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Three faculty members speaking in 'Sci Pop Talks!'

LINCOLN - Could chemistry help in surviving a zombie apocalypse?

Could mind control take place in the future?

Could the characters of the hit TV show “Breaking Bad” have made better decisions?

Doane professors Raychelle Burks, Ramesh Laungani and Kristopher Williams will examine these scientific topics as part of the upcoming speaker series “Sci Pop Talks!,” a collaboration with faculty at the University of Nebraska-Lincoln that begins Feb. 26. The series of eight discussions about how science and popular culture mix will be held weekly (with the exception of March 26) on Wednesdays at 7 p.m. in Love Library on UNL’s City Campus.

20140224SciPop_RB.jpgDr. Burks, the first of the three Doane professors to appear in the series, will examine how learning chemistry could play into surviving a hypothetical zombie apocalypse on March 5. Burks said that understanding the biological and chemical make-up of zombies would help the living from becoming the living dead.

“Zombies are a great way to talk about science, from their biology and routes of infection (or) ‘zombification,’ to how the living can keep from becoming the undead,” Burks said.

Burks said she is looking forward to opening the discussion of the question sci-fi, horror and fantasy stories raise - could it really happen? She said she wants the audience to understand how science is applicable to all areas of life, even the make-believe.

“Nothing is too silly for science. It’s a way to look at the world,” Burks said.

20140224SciPop_RL.jpgDr. Laungani will examine the award-winning 2010 feature-length film “Inception”  in his speech “Making Inception Real” on March 19. The movie focuses on mind control and Laungani said there are multiple examples in nature where other organisms use mind control as a means of advancement. Laungani presents the question of whether humans can implant an idea into other humans and if they should. He said he wants listeners to see that, sometimes, fact can be stranger than fiction.

“(It will be) cool to not only show people this biological phenomenon, but to (also) extrapolate it to larger human interest,” Laungani said.

20140224SciPop_KW.jpgDr. Williams will attempt to connect game theory, the mathematical study of strategic decision-making, to the popular AMC show “Breaking Bad” on  April 16. He will be exploring the dilemmas characters of the show face, and how those situations can relate to everyone else. Williams said that almost everyone needs to make decisions based on how others act, and his discussion will center on that topic.“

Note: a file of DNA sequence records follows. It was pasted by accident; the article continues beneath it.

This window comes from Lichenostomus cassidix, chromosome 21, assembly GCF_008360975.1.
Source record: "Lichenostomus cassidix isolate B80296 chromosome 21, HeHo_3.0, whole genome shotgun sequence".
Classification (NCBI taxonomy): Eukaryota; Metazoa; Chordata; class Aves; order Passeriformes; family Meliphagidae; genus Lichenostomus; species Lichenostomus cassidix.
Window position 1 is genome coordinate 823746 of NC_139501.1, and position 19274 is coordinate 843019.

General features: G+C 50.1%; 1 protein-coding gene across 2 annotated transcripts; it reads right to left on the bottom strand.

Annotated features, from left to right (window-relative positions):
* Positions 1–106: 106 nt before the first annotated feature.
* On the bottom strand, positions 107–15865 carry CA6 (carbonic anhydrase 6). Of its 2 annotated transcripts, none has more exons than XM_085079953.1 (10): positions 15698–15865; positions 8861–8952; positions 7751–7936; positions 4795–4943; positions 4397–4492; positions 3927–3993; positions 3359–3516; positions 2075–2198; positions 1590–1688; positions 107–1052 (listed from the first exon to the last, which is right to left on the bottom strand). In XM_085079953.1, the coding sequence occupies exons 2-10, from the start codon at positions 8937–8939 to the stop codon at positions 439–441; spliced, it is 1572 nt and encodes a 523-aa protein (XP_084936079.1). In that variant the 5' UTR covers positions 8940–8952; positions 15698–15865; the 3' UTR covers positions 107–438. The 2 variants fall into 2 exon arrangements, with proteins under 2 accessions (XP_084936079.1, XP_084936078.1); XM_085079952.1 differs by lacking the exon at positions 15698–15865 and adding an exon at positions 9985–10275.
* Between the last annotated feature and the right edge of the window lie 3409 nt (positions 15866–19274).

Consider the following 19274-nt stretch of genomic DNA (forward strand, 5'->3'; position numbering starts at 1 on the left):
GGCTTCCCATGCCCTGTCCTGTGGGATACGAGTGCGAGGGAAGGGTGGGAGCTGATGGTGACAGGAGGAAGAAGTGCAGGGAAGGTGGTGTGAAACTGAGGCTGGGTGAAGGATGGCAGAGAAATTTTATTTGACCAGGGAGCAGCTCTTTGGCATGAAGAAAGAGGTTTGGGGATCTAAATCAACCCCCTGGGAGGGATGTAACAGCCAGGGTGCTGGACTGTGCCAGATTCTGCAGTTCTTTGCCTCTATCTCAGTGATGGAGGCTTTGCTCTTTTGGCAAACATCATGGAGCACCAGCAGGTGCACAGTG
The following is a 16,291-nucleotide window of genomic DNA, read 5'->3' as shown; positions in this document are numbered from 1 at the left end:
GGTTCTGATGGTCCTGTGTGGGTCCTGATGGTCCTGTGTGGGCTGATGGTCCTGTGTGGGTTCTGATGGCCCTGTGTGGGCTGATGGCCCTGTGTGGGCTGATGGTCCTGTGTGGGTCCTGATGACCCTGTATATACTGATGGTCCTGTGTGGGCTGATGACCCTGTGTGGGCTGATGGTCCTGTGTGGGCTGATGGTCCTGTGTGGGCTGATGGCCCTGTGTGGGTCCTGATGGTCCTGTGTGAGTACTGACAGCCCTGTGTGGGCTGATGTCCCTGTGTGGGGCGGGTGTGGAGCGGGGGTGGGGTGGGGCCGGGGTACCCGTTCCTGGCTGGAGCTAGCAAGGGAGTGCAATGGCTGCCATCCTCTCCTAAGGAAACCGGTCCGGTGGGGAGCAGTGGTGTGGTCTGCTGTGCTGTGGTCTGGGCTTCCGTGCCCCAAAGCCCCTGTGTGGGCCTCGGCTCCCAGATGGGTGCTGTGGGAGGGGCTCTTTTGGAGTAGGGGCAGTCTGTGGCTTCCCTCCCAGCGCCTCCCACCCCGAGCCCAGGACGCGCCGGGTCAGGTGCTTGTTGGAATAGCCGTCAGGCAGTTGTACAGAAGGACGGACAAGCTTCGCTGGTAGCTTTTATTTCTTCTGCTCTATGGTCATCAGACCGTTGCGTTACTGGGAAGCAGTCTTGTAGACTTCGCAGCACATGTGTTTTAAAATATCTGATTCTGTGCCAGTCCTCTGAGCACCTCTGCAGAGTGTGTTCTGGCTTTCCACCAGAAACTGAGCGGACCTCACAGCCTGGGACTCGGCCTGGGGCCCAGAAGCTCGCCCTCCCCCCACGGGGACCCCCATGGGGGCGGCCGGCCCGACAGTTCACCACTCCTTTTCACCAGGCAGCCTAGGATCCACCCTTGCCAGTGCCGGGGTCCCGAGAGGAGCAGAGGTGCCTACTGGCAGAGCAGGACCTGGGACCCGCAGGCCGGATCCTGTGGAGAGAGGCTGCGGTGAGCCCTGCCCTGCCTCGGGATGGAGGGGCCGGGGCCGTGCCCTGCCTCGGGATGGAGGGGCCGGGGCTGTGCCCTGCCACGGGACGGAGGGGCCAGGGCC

One of the major goals of game theory is to answer the question, ‘How can I predict the actions of others so that I make the best decision for myself?’” Williams said. “I want others to see that this question can be approached mathematically.”

Five UNL professors round out the other dates, touching on pop culture-inspired issues such as Harry Potter, vampires and chocolate. 

The full series schedule:

  • Feb.26: “The Story of Chocolate: Nutrition & Sensory Qualities,” Prof. Marilynn Schnepf, UNL
  • March 5: “Chemistry to Survive the Zombie Apocalypse,” Dr. Raychelle Burks, Doane College
  • March 12: “Alien Biochemistry in the Movies,” Prof. Mark Griep, UNL
  • March 19: “Making 'Inception' Real,” Dr. Ramesh Laungani, Doane
  • April 2: “Discovering the Hidden Truth: Forensics,” Prof. Ashley Hall, UNL
  • April 9: “Book 8: Harry Potter and the Magic of Science,” Prof. Rebecca Y. Lai, UNL
  • April 16: “Game Theory and Breaking Bad,” Dr. Kristopher Williams, Doane
  • April 23: “Interview with the Vampire - Decoded by Scientists,” Prof. Rebecca Y Lai, UNL

UNL Librarian Joan Barnes helped organize the series and will be live tweeting the speeches with a student assistant. The tweets will be categorized under the hashtag #SciPopTalks.

“Sci Pop Talks!” begin Feb. 26 in Love Library’s Mezzanine Study Room. The talks are free and open to the public. The series is sponsored by UNL Libraries, the UNL Chemistry Department and Doane.